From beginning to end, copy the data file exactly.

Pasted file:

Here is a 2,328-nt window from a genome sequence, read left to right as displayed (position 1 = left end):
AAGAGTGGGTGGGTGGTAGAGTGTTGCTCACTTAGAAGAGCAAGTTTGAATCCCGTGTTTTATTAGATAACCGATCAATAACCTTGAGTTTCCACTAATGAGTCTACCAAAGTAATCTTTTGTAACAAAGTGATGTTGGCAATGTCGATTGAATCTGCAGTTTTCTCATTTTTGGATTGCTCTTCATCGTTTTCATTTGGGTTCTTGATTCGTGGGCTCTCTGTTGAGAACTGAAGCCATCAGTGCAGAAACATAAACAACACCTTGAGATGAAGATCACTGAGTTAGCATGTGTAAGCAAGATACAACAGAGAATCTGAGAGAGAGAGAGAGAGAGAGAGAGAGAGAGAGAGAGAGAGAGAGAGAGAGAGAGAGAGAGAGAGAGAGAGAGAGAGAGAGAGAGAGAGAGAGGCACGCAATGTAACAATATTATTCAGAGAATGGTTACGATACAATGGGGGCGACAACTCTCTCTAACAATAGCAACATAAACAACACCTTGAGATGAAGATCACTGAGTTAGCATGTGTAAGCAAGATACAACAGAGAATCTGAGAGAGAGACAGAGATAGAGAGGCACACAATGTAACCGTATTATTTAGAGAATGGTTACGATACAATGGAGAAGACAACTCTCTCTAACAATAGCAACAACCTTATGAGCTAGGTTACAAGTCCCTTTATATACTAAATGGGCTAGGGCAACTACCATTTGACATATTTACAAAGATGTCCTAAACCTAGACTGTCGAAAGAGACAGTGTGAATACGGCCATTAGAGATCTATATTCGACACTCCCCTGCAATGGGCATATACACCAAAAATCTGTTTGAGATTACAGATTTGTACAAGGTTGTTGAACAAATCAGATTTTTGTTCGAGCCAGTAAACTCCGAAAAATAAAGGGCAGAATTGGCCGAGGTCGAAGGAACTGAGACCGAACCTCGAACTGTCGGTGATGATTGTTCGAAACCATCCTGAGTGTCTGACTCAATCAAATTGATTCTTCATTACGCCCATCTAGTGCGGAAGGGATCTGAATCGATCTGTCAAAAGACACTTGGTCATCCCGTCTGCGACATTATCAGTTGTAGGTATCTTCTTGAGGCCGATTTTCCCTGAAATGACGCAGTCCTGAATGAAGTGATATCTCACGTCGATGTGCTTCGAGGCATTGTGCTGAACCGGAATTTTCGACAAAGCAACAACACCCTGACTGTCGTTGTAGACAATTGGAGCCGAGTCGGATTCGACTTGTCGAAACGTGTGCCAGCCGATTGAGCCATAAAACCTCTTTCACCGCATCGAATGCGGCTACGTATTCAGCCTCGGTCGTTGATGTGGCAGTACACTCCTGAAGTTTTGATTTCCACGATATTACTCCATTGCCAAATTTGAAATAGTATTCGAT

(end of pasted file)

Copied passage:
Here is a 2,328-nt window from a genome sequence, read left to right as displayed (position 1 = left end):
AAGAGTGGGTGGGTGGTAGAGTGTTGCTCACTTAGAAGAGCAAGTTTGAATCCCGTGTTTTATTAGATAACCGATCAATAACCTTGAGTTTCCACTAATGAGTCTACCAAAGTAATCTTTTGTAACAAAGTGATGTTGGCAATGTCGATTGAATCTGCAGTTTTCTCATTTTTGGATTGCTCTTCATCGTTTTCATTTGGGTTCTTGATTCGTGGGCTCTCTGTTGAGAACTGAAGCCATCAGTGCAGAAACATAAACAACACCTTGAGATGAAGATCACTGAGTTAGCATGTGTAAGCAAGATACAACAGAGAATCTGAGAGAGAGAGAGAGAGAGAGAGAGAGAGAGAGAGAGAGAGAGAGAGAGAGAGAGAGAGAGAGAGAGAGAGAGAGAGAGAGAGAGAGAGAGAGGCACGCAATGTAACAATATTATTCAGAGAATGGTTACGATACAATGGGGGCGACAACTCTCTCTAACAATAGCAACATAAACAACACCTTGAGATGAAGATCACTGAGTTAGCATGTGTAAGCAAGATACAACAGAGAATCTGAGAGAGAGACAGAGATAGAGAGGCACACAATGTAACCGTATTATTTAGAGAATGGTTACGATACAATGGAGAAGACAACTCTCTCTAACAATAGCAACAACCTTATGAGCTAGGTTACAAGTCCCTTTATATACTAAATGGGCTAGGGCAACTACCATTTGACATATTTACAAAGATGTCCTAAACCTAGACTGTCGAAAGAGACAGTGTGAATACGGCCATTAGAGATCTATATTCGACACTCCCCTGCAATGGGCATATACACCAAAAATCTGTTTGAGATTACAGATTTGTACAAGGTTGTTGAACAAATCAGATTTTTGTTCGAGCCAGTAAACTCCGAAAAATAAAGGGCAGAATTGGCCGAGGTCGAAGGAACTGAGACCGAACCTCGAACTGTCGGTGATGATTGTTCGAAACCATCCTGAGTGTCTGACTCAATCAAATTGATTCTTCATTACGCCCATCTAGTGCGGAAGGGATCTGAATCGATCTGTCAAAAGACACTTGGTCATCCCGTCTGCGACATTATCAGTTGTAGGTATCTTCTTGAGGCCGATTTTCCCTGAAATGACGCAGTCCTGAATGAAGTGATATCTCACGTCGATGTGCTTCGAGGCATTGTGCTGAACCGGAATTTTCGACAAAGCAACAACACCCTGACTGTCGTTGTAGACAATTGGAGCCGAGTCGGATTCGACTTGTCGAAACGTGTGCCAGCCGATTGAGCCATAAAACCTCTTTCACCGCATCGAATGCGGCTACGTATTCAGCCTCGGTCGTTGATGTGGCAGTACACTCCTGAAGTTTTGATTTCCACGATATTACTCCATTGCCAAATTTGAAATAGTATTCGAT